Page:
The association of LAM with women of childbearing age suggests that hormonal stimulation plays a role in the disease process, and several approaches to treatment involve diminishing the effect of estrogen. At one time or another, therapeutic approaches have included

None of these therapies has been shown to be clearly efficacious, and all have undesirable side-effects. There is some evidence which shows that tamoxifen may actually cause worsening of LAM in some patients.[5]

When pulmonary function deteriorates to the point where oxygenation is inadequate, lung transplantation may be considered. Following lung transplant, LAM patients have Kaplan-Meier estimators (survival curves) similar to other lung transplant patients. Although LAM has been reported to recur in the transplanted lung [1], there have been no reported cases of graft failure or death due to recurrence..

A single case report of an apparent response to Doxycycline has recently been reported.[10] However, this therapy has not been proven in a clinical trial.

Sirolimus has recently been tested for the treatment of LAM. The MILES Trial (Multicenter International LAM Efficacy of Sirolimus Trial) was a randomized, double-blind, and placebo-controlled.[11] The primary endpoint was the rate of change in lung function over one year on treatment. A total of 89 patients were enrolled at 13 sites in the United States, Japan and Canada. To be eligible, patients had to have definite LAM and abnormal lung function. In general, patients who enrolled had moderately severe LAM with lung function of about 50% of predicted. Patients were treated with sirolimus or placebo for one year and followed off drug for one year. The data demonstrated that sirolimus stabilized lung function, improved some measures of quality of life and functional performance, and reduced serum VEGF-D in patients with LAM. Side effects were more frequent in the sirolimus group, but serious adverse events were balanced between the groups. The benefit of sirolimus waned when the drug was stopped, and lung function decline resumed. The conclusion of the study was that sirolimus can be considered for treatment of moderately severe LAM. Additional studies are needed to determine the risks and benefits of treatment in patients with milder disease and those who take the drug for longer than 1 year.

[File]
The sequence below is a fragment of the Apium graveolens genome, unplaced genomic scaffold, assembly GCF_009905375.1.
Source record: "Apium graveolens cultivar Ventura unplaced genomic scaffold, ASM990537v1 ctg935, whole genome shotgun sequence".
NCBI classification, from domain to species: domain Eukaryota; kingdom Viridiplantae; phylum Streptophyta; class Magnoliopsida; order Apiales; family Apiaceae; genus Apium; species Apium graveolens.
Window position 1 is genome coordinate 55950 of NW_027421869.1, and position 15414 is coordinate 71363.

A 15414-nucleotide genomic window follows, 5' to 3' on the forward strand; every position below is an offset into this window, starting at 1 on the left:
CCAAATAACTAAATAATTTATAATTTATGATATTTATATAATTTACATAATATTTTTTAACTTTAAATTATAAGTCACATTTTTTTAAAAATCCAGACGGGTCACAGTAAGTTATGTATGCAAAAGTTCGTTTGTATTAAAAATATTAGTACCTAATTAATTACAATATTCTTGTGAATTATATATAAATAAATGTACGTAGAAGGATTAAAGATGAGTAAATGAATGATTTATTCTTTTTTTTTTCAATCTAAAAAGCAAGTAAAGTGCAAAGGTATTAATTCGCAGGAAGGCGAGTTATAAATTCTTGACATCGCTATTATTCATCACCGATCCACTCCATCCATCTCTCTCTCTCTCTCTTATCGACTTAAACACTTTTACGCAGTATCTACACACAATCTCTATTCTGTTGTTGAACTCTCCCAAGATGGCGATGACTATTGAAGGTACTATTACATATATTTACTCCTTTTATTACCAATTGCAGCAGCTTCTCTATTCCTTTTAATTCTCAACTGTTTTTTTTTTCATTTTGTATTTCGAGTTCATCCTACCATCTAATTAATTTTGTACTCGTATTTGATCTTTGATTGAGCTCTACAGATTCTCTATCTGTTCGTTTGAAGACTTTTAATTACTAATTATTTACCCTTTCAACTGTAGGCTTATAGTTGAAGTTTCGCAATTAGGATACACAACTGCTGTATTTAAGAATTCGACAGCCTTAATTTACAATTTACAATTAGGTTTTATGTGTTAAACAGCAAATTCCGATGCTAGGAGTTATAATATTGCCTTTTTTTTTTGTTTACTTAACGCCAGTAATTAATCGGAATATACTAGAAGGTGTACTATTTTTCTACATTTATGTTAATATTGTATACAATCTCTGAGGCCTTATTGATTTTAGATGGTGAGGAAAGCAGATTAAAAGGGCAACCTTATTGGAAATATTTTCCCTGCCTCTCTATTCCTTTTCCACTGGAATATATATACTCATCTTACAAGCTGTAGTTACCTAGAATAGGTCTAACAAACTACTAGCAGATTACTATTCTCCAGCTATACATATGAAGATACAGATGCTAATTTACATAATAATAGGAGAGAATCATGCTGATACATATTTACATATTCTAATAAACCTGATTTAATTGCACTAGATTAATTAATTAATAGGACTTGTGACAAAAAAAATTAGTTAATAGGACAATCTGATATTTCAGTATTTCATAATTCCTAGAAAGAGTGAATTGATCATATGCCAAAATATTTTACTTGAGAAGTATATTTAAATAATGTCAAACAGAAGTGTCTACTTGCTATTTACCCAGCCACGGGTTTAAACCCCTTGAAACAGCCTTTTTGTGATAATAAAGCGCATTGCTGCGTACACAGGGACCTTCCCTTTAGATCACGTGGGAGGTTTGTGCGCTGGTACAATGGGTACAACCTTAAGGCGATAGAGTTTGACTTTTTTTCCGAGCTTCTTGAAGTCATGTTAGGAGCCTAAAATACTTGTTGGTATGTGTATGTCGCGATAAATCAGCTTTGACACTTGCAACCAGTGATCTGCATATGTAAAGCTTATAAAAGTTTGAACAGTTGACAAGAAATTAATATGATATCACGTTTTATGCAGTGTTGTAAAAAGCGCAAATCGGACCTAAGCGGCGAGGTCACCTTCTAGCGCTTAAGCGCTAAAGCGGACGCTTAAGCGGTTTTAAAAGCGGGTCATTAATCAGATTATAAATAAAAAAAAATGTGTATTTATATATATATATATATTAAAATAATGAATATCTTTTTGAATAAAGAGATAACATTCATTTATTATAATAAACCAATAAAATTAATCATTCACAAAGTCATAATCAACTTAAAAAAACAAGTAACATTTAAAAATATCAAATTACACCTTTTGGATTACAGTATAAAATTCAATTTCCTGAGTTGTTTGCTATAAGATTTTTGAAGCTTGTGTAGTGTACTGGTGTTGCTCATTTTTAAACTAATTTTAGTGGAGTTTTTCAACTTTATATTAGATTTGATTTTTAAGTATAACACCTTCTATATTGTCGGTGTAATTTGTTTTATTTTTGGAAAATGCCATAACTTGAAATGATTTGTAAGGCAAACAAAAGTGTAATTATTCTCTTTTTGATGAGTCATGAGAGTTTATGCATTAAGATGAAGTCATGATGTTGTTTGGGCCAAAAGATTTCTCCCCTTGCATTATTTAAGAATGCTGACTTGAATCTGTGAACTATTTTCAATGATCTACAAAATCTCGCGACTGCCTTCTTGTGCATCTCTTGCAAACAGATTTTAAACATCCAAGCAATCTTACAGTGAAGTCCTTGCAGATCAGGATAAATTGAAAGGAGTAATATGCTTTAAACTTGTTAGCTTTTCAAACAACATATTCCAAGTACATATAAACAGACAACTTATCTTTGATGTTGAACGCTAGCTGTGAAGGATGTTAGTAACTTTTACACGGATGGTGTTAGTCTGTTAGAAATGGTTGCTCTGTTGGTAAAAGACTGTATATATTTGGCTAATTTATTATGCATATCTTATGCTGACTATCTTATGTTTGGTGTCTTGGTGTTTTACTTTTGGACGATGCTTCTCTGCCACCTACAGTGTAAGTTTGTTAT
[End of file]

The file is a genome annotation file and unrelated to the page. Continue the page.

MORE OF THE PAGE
See also

References

  1. ^ Aubry MC, Myers JL, Ryu JH, Henske EP, Logginidou H, Jalal SM, Tazelaar HD. Pulmonary lymphangioleiomyomatosis in a man. Am J Respir Crit Care Med 2000; 162(2 pt 1):749-752.
  2. ^ Henske EP (Dec 2003). "Metastasis of benign tumor cells in tuberous sclerosis complex". Genes, chromosomes & cancer 38 (4): 376–81. doi:10.1002/gcc.10252. PMID 14566858.
  3. ^ a b c d e Johnson SR, Whale CI, Hubbard RB, Lewis SA, Tattersfield AE (Sep 2004). "Survival and disease progression in UK patients with lymphangioleiomyomatosis". Thorax 59 (9): 800–3. doi:10.1136/thx.2004.023283. PMC 1747117. PMID 15333859. //www.ncbi.nlm.nih.gov/pmc/articles/PMC1747117/.
  4. ^ a b c d e f g Yu J, Astrinidis A, Howard S, and Henske E (2004). "Estradiol and tamoxifen stimulate LAM-associated angiomyolipoma cell growth and activate both genomic and nongenomic signaling pathways". Am J Physiol Lung Cell Mol Physiol 286 (4): L694–L700. doi:10.1152/ajplung.00204.2003. PMID 12922981.
  5. ^ a b c d e f g h Clemm C, Jehn U, Wolf-Hornung B, Siemon G, Walter G (Apr 1987). "Lymphangiomyomatosis: a report of three cases treated with tamoxifen". Klin Wochenschr 65 (8): 391–3. doi:10.1007/BF01745582. PMID 3586575.
  6. ^ Young, LR; Vandyke, R, Gulleman, PM, Inoue, Y, Brown, KK, Schmidt, LS, Linehan, WM, Hajjar, F, Kinder, BW, Trapnell, BC, Bissler, JJ, Franz, DN, McCormack, FX (2010 Sep). "Serum vascular endothelial growth factor-D prospectively distinguishes lymphangioleiomyomatosis from other diseases.". Chest 138 (3): 674–81. doi:10.1378/chest.10-0573. PMC 2940071. PMID 20382711. //www.ncbi.nlm.nih.gov/pmc/articles/PMC2940071/.
  7. ^ Ye, L; Jin, M, Bai, C (2010 Oct). "Clinical analysis of patients with pulmonary lymphangioleiomyomatosis (PLAM) in mainland China.". Respiratory medicine 104 (10): 1521–6. doi:10.1016/j.rmed.2010.05.003. PMID 20627505.
  8. ^ Torre, O; Harari, S (2010 Jul). "The diagnosis of cystic lung diseases: a role for bronchoalveolar lavage and transbronchial biopsy?". Respiratory medicine 104 Suppl 1: S81-5. doi:10.1016/j.rmed.2010.03.021. PMID 20430602.
  9. ^ Johnson, SR; Cordier, JF, Lazor, R, Cottin, V, Costabel, U, Harari, S, Reynaud-Gaubert, M, Boehler, A, Brauner, M, Popper, H, Bonetti, F, Kingswood, C, Review Panel of the ERS LAM Task, Force (2010 Jan). "European Respiratory Society guidelines for the diagnosis and management of lymphangioleiomyomatosis.". The European respiratory journal : official journal of the European Society for Clinical Respiratory Physiology 35 (1): 14–26. doi:10.1183/09031936.00076209. PMID 20044458.
  10. ^ Moses, MA; Harper, J, Folkman, J (2006-06-15). "Doxycycline treatment for lymphangioleiomyomatosis with urinary monitoring for MMPs.". The New England Journal of Medicine 354 (24): 2621–2. doi:10.1056/NEJMc053410. PMID 16775248.
  11. ^ McCormack, FX; Inoue, Y, Moss, J, Singer, LG, Strange, C, Nakata, K, Barker, AF, Chapman, JT, Brantly, ML, Stocks, JM, Brown, KK, Lynch JP, 3rd, Goldberg, HJ, Young, LR, Kinder, BW, Downey, GP, Sullivan, EJ, Colby, TV, McKay, RT, Cohen, MM, Korbee, L, Taveira-DaSilva, AM, Lee, HS, Krischer, JP, Trapnell, BC, National Institutes of Health Rare Lung Diseases, Consortium, MILES Trial, Group (2011 Apr 28). "Efficacy and safety of sirolimus in lymphangioleiomyomatosis.". The New England Journal of Medicine 364 (17): 1595–606. doi:10.1056/NEJMoa1100391. PMC 3118601. PMID 21410393. //www.ncbi.nlm.nih.gov/pmc/articles/PMC3118601/.

External links